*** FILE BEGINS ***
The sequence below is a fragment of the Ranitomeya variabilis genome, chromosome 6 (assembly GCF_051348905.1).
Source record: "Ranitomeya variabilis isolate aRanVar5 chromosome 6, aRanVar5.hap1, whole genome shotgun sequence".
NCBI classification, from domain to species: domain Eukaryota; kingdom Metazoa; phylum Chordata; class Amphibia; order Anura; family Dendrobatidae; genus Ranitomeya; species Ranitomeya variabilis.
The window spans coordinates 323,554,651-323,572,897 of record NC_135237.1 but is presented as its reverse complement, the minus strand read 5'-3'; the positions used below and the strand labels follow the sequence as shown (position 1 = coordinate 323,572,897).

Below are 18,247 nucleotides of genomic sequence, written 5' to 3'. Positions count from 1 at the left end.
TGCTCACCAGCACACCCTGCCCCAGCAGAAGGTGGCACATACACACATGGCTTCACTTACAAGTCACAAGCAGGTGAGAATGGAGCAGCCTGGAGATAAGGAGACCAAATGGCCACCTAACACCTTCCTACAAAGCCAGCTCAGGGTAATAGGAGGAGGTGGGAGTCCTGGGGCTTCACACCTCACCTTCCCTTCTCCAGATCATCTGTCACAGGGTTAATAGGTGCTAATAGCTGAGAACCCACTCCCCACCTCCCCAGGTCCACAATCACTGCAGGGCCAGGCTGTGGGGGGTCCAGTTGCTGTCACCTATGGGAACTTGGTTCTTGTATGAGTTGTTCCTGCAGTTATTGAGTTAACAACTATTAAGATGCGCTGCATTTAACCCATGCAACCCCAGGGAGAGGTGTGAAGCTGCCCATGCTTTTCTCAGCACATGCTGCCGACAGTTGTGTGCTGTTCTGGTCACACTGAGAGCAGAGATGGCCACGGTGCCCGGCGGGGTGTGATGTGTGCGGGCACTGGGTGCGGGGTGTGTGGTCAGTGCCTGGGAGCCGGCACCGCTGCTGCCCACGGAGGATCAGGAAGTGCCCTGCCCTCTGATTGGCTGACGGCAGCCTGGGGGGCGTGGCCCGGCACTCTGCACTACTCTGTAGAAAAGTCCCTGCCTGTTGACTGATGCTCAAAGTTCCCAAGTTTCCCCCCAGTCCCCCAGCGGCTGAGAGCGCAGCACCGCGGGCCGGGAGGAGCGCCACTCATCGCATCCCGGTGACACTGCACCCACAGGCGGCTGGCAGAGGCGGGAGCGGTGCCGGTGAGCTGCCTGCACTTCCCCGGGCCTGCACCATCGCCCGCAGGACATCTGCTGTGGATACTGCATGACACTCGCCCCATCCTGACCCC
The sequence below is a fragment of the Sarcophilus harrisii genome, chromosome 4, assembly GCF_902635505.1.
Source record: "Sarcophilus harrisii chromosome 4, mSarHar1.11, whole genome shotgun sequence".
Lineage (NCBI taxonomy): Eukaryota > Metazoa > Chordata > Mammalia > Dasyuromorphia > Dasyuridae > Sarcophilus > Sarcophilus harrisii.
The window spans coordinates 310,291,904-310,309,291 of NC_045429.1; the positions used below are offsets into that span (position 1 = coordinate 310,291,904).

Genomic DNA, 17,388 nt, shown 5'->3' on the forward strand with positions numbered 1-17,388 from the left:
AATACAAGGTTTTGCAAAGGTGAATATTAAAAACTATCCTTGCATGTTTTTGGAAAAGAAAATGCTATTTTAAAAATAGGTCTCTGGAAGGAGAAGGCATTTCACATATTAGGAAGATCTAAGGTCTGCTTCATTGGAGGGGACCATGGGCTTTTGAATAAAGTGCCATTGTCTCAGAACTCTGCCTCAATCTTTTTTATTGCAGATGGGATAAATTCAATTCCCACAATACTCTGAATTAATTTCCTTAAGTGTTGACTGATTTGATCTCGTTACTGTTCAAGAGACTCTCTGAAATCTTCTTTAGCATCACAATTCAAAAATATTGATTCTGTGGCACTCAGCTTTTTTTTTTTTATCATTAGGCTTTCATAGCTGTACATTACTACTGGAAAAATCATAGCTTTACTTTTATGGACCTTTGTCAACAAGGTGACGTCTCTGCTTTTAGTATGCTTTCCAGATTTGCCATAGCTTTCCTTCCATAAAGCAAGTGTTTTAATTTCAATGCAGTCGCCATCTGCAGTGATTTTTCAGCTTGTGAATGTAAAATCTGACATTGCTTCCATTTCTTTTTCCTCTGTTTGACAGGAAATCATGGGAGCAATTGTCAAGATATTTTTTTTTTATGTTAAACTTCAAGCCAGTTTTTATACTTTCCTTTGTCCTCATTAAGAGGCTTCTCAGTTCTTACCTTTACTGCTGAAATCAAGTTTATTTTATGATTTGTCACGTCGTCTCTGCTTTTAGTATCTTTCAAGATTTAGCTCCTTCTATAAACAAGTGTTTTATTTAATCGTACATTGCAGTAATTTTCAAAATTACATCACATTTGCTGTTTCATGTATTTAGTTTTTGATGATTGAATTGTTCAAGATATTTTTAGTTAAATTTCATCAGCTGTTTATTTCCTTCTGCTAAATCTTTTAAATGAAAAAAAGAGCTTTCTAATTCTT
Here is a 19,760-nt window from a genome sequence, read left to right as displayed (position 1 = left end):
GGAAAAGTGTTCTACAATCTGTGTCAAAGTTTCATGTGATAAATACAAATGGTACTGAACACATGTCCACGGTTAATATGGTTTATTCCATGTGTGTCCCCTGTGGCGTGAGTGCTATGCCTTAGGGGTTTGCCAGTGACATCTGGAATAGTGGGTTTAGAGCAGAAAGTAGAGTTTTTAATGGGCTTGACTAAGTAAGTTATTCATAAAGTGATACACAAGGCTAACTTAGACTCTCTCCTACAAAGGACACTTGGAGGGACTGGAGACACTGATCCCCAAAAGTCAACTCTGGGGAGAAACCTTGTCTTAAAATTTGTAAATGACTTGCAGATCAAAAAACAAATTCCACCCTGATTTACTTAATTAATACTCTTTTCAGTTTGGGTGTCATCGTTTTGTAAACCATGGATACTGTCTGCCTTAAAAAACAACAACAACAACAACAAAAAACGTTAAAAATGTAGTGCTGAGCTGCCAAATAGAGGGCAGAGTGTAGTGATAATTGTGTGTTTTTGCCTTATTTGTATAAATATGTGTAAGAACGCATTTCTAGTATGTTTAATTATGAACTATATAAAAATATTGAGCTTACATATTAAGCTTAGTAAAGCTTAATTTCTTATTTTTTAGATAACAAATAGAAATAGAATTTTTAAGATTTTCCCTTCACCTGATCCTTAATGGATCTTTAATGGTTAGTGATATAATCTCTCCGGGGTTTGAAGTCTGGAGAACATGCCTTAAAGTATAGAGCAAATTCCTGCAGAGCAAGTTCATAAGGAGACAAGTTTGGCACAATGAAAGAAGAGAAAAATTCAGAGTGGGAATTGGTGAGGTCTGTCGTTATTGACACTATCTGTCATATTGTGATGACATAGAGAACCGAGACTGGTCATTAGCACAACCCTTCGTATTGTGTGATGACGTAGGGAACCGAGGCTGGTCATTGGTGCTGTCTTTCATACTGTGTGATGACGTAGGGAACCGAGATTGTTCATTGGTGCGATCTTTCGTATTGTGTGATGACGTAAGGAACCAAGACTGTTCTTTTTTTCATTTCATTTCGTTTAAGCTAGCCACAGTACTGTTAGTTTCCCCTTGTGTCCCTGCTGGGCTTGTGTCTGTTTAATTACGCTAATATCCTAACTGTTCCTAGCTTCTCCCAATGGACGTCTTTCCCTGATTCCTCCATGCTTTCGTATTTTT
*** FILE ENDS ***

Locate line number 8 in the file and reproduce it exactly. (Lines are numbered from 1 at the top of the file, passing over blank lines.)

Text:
Source record: "Sarcophilus harrisii chromosome 4, mSarHar1.11, whole genome shotgun sequence".